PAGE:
Sponge-like fossils found in Northwest Territories could be evidence of oldest animal on Earth – .

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Sponge-like fossils found in Northwest Territories could be evidence of oldest animal on Earth – .


The fossil, according to the study, predates the known chronology of animal evolution on Earth by 350 million years

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Fossils found in the rugged mountainous terrain of Canada’s Northwest Territories may provide a glimpse into the humble dawn of animal life on Earth – sea sponges that inhabited primordial reefs built by bacteria around 890 years ago. million years ago.

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A Canadian researcher said on Wednesday that the fossils, dating from a time known as the Neoproterozoic period, appeared to show distinctive microstructures of the body of a sea sponge constructed in the same way as a living species today known as the Mediterranean bath sponge. , or Spongia officinalis.

If this interpretation is correct, it would be the oldest fossils of animal life around 300 million years old.

“The first animals to emerge in an evolutionary way were probably sponge-like. This is not surprising given that sponges are the most basic type of animal both today and in the fossil record, ”said geologist Elizabeth Turner of Laurentian University in Canada, who led the study published in the journal Nature.

The Earth was formed over 4.5 billion years ago. The earliest forms of life were bacteria-like, single-celled marine organisms that appeared hundreds of millions of years later. Complex life evolved relatively late in Earth’s history.

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The first appearance of rudimentary animal life was a much debated topic in terms of timing and form. An enigmatic, ribbed, pancake-shaped organism called Dickinsonia, known from fossils dating to around 575 million years ago, has been considered the oldest known animal.

The first animals to emerge during evolution were probably sponge-like

Turner said she believed the animals evolved much earlier than current fossil records indicate.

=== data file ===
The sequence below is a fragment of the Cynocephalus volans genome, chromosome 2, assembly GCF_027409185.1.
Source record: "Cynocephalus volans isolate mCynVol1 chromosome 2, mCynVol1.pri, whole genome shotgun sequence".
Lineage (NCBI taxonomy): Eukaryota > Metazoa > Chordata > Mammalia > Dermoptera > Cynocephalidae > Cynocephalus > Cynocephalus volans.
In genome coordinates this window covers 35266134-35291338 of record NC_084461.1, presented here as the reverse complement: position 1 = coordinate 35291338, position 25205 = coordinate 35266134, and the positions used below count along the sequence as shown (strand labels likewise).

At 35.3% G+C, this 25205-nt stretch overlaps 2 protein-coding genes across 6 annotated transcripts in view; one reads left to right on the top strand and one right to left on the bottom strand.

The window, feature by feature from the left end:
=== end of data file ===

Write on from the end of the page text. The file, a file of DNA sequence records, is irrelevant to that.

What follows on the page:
“The existence of a long history back is not surprising, but its length – a few hundred million years – may be a bit unexpected for some researchers,” said Turner.

When people think of animals, a sponge may not immediately come to mind. But sponges – aquatic invertebrates that live attached to the sea floor and have soft, porous bodies with internal skeletons – are among the top performing groups of animals.

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“They lack a nervous, digestive and circulatory system. They have an incredible water pumping machine, produced by specialized cells, which they use to move seawater through their bodies to filter food, ”Turner said.

Some sponges have skeletons made of microscopic rods of quartz or calcite. Others have skeletons made up of a tough protein called spongin that forms a complex three-dimensional mesh supporting the soft tissue of the animal. Canadian fossils represent the latter type, called a horny sponge.

“It’s the relic structure of the 3D mesh spongy skeleton that is preserved and that is so distinctive,” said Turner.

This structure, visible under a microscope, is made up of tiny tubes that branch out and come together to form the mesh. The size of the body of the sponge would have been approximately four tenths of an inch (1 cm). Turner said the sponges appear to have lived in cavities just below the surface of the reef and in surface depressions.

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Fossil pattern of the ancient sponge (L) compared to that of a modern sponge (R) Nature photo

If these fossils truly show a type of sponge, their age would indicate that Earth’s earliest animals evolved before a pair of landmark events generally considered to predate animal life.

One of them was the second of two episodes in the history of the planet where the amount of atmospheric oxygen increased considerably, some time between 830 and 540 million years ago. The other was an extremely cold period when the Earth may have been covered with ice, or at least partially frozen, some time between 720 and 635 million years ago.

The fossils predate what were the earliest known sponge fossils by about 350 million years. Turner noted that genetic research indicates that sponges first appeared around the time these fossils date.

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